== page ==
Austria Salzburg Festival (1) – Birtwistle: Gawain: Soloists, Salzburg Bach Choir (chorus master: Alois Glassner), ORF Vienna Radio Symphony Orchestra, Ingo Meztmacher (conductor). Felsenreitschule, Salzburg, 2.8.2013 (MB)
Direction & Sets: Alvis Hermanis
Costumes: Eva Dessecker
Lighting: Gleb Filshtinsky
Video: “Raketamedia”, Moscow
Dramaturgy: Ronny Dietrich
Chorus: Alois Glassner
Gawain: Christopher Maltman
Bertilak de Hautdesert / Green Knight: John Tomlinson
Morgan le Fay: Laura Aikin
Lady de Hautdesert: Jennifer Johnston
King Arthur: Thomas Jeffrey Llloyd-Roberts
Guinevere: Gun-Brit Barkmin
Bishop Baldwin: Andrew Watts
Fool: Brian Galliford
Agravain: Ivan Ludlow
Ywain: Alexander Sprague
+ acting roles
If it has taken Salzburg a while to produce an opera by Sir Harrison Birtwistle, then it has likewise taken an unconscionable while for Gawain to receive its second staging; the Salzburg Festival thus deserves a great vote of thanks for having done so, as a highly imaginative replacement for the postponed premiere of György Kurtág’s new Beckett opera. Kurtág’s Endgame, should that be the opera’s name, will, we are informed, be shown next year instead.
Which brings me to Alvis Hermanis’s rather puzzling production of Gawain. I could not help but wonder whether his post-apocalyptic vision, a few years in the ‘science fiction’ future, had started life as a response, if you can imagine this, to a version of Endgame with hordes of characters. Shifting the action from Arthurian times, and indeed from the thirteenth-century world in which Gawain and the Green Knight was written, does not trouble me, and one might argue for parallels between post-Roman Britain and a world following some unspecified future apocalypse, but it was unclear to me that the vagrant setting really works, or rather that it does anything much beyond providing an alternative ‘setting’. Hermanis makes a case for ecological issues: the ‘green’ of the ‘Green’ Knight, Nature taking its revenge in a scenario apparently inspired by Joseph Beuys, and a strangely glowing ‘magic’ green belt as the sash Lady Hautdesert gives to Gawain. But it is difficult either to understand such issues as central to the opera or to credit the director with an entirely plausible commentary or reinterpretation. Hermanis’s interest in Beuys, for instance, simply seems transplanted upon an existing work, to the benefit of neither.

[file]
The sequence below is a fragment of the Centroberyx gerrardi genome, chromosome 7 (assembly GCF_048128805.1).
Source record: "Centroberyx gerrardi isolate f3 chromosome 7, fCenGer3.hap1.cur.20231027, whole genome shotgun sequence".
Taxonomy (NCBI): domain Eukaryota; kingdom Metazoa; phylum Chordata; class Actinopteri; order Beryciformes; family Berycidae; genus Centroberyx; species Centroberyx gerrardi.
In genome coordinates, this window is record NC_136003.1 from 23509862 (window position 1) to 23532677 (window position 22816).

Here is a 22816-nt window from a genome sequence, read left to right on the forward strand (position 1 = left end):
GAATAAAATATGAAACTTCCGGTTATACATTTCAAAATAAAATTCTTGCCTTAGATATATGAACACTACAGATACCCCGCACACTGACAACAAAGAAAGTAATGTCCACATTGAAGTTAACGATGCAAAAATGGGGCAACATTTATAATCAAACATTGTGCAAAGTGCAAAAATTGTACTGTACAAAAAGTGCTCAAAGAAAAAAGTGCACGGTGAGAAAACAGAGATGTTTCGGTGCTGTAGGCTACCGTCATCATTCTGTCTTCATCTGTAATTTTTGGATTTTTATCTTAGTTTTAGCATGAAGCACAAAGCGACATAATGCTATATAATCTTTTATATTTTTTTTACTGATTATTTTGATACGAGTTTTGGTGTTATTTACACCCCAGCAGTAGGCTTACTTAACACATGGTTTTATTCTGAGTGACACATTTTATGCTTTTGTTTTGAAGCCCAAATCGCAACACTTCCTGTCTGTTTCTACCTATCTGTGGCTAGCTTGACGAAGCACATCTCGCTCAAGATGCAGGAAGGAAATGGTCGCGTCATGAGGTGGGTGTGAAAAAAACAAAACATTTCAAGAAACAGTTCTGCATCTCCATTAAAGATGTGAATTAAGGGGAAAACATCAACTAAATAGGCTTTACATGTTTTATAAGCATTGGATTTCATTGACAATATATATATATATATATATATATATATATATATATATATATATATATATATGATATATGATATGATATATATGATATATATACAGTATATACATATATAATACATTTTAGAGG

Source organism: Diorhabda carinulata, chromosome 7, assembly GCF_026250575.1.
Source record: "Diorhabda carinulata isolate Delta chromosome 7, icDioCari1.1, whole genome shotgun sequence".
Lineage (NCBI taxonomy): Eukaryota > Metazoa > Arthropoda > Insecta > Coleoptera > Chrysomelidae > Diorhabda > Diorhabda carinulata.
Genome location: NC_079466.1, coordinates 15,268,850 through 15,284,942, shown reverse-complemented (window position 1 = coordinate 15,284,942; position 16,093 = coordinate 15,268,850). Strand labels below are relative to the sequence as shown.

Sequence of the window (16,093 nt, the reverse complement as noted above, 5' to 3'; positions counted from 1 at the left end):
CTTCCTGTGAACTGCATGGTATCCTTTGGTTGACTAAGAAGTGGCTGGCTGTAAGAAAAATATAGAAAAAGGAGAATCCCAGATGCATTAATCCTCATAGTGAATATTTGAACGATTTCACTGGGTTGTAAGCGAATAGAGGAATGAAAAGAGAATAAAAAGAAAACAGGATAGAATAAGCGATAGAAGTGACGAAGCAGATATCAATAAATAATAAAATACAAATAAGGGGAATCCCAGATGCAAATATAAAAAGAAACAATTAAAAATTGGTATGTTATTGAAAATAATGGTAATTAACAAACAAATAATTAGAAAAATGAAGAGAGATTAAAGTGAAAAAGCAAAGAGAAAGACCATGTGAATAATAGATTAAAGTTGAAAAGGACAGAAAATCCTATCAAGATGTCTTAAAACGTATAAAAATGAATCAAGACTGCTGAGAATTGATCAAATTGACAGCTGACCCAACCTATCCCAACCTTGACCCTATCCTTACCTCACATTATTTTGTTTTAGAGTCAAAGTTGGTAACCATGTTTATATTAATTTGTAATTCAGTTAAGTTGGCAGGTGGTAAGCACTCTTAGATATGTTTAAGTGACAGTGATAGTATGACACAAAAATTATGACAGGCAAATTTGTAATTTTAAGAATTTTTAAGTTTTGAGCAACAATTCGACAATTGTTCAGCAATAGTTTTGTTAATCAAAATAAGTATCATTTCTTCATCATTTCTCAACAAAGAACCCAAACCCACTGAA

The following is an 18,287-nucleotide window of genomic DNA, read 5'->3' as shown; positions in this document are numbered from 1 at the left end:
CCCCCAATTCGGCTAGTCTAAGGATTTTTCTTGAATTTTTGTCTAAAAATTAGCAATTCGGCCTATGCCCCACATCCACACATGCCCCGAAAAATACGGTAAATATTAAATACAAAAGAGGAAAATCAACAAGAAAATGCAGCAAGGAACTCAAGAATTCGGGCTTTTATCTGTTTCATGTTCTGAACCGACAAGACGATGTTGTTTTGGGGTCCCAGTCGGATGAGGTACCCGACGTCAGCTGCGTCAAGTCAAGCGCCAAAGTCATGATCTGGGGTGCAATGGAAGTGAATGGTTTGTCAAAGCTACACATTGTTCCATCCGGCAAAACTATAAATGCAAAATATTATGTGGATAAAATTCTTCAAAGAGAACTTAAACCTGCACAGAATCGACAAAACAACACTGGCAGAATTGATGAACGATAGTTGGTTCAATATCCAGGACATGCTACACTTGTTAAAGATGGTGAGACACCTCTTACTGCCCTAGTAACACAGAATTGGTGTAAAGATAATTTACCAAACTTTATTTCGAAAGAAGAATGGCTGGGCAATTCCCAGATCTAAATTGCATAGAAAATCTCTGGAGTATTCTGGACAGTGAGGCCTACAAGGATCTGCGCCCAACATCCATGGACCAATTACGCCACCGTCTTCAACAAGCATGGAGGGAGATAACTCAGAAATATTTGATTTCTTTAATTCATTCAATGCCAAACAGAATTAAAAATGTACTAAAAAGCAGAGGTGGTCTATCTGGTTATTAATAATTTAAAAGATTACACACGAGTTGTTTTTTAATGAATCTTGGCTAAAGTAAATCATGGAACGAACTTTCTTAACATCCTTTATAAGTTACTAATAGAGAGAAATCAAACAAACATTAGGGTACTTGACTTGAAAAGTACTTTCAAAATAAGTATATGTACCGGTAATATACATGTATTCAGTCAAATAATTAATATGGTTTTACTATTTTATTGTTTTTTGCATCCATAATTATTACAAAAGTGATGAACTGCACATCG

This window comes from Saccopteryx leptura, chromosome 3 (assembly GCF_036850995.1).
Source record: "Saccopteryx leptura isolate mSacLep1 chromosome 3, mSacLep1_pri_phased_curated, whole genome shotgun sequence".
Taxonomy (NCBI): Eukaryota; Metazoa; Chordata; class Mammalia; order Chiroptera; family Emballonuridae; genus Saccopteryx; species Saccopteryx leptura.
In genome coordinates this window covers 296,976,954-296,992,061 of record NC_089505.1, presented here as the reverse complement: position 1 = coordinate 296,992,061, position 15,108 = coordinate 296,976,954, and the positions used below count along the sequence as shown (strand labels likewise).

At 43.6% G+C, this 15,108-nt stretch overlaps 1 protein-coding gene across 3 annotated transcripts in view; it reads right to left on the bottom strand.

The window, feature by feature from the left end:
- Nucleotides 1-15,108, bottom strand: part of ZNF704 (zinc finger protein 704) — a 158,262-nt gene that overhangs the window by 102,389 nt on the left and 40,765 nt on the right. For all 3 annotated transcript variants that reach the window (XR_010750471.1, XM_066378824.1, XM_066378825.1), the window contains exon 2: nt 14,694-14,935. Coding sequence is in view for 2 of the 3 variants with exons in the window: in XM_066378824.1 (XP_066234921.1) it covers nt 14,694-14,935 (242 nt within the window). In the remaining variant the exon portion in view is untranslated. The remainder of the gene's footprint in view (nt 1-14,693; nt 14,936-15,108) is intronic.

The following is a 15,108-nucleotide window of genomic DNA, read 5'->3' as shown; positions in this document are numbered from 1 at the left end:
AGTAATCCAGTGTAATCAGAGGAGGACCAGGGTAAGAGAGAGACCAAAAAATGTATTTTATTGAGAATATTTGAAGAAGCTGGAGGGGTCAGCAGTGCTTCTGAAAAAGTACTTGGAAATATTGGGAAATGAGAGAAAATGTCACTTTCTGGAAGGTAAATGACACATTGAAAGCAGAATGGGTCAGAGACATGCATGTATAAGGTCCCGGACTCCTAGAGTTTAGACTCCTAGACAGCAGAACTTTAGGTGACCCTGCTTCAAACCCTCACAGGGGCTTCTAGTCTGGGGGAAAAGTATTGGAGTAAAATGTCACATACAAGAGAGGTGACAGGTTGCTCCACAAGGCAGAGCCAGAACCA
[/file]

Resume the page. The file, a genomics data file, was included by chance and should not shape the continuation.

That said, I was made to think – and the production deserves praise for that. It does not close down avenues of response, eccentric though its own chosen terms may be. It tantalises – and I do not think this is entirely my own reading, though it may be – with a dialectic between parallelism and difference; that is, we appreciate both that the new setting has things in common with the ‘original’ yet also how utterly different it is, thereby being compelled to place work, staging, and ourselves. The need for ritual, so much a preoccupation of both poem and opera, shines through, almost despite the dubious talk (in Hermanis’s programme note) of ‘science fiction’. And whatever one thinks of the ‘movement’, whether from a host of actors or, most astonishingly, from the best trained dog I have ever seen, it is accomplished with excellence. At a time when one often endures productions in which the director seems apparently unable to direct, there is succour to be gained from such professionalism.